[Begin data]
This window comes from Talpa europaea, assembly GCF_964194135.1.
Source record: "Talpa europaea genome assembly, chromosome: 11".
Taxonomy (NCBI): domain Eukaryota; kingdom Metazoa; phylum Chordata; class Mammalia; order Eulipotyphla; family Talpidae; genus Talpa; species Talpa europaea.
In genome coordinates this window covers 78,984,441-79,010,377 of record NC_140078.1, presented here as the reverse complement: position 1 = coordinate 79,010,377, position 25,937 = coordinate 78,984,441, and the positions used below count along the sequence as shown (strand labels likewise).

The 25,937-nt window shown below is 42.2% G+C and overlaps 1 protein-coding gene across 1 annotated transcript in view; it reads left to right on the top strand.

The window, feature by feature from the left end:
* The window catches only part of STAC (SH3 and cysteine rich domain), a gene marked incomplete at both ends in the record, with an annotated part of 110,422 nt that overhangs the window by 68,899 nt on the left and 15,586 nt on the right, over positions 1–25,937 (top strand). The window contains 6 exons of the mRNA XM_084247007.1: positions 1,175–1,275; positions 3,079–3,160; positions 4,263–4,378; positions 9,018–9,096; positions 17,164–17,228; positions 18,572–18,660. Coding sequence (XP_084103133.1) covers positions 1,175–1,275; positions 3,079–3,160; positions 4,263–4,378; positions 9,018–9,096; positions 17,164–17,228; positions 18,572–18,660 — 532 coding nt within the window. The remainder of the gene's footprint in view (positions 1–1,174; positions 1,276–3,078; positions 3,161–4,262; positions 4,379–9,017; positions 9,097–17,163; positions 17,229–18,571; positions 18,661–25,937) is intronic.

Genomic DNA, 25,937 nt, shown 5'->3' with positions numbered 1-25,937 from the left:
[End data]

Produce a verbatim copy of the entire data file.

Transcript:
This window comes from Talpa europaea, assembly GCF_964194135.1.
Source record: "Talpa europaea genome assembly, chromosome: 11".
Taxonomy (NCBI): domain Eukaryota; kingdom Metazoa; phylum Chordata; class Mammalia; order Eulipotyphla; family Talpidae; genus Talpa; species Talpa europaea.
In genome coordinates this window covers 78,984,441-79,010,377 of record NC_140078.1, presented here as the reverse complement: position 1 = coordinate 79,010,377, position 25,937 = coordinate 78,984,441, and the positions used below count along the sequence as shown (strand labels likewise).

The 25,937-nt window shown below is 42.2% G+C and overlaps 1 protein-coding gene across 1 annotated transcript in view; it reads left to right on the top strand.

The window, feature by feature from the left end:
* The window catches only part of STAC (SH3 and cysteine rich domain), a gene marked incomplete at both ends in the record, with an annotated part of 110,422 nt that overhangs the window by 68,899 nt on the left and 15,586 nt on the right, over positions 1–25,937 (top strand). The window contains 6 exons of the mRNA XM_084247007.1: positions 1,175–1,275; positions 3,079–3,160; positions 4,263–4,378; positions 9,018–9,096; positions 17,164–17,228; positions 18,572–18,660. Coding sequence (XP_084103133.1) covers positions 1,175–1,275; positions 3,079–3,160; positions 4,263–4,378; positions 9,018–9,096; positions 17,164–17,228; positions 18,572–18,660 — 532 coding nt within the window. The remainder of the gene's footprint in view (positions 1–1,174; positions 1,276–3,078; positions 3,161–4,262; positions 4,379–9,017; positions 9,097–17,163; positions 17,229–18,571; positions 18,661–25,937) is intronic.

Genomic DNA, 25,937 nt, shown 5'->3' with positions numbered 1-25,937 from the left: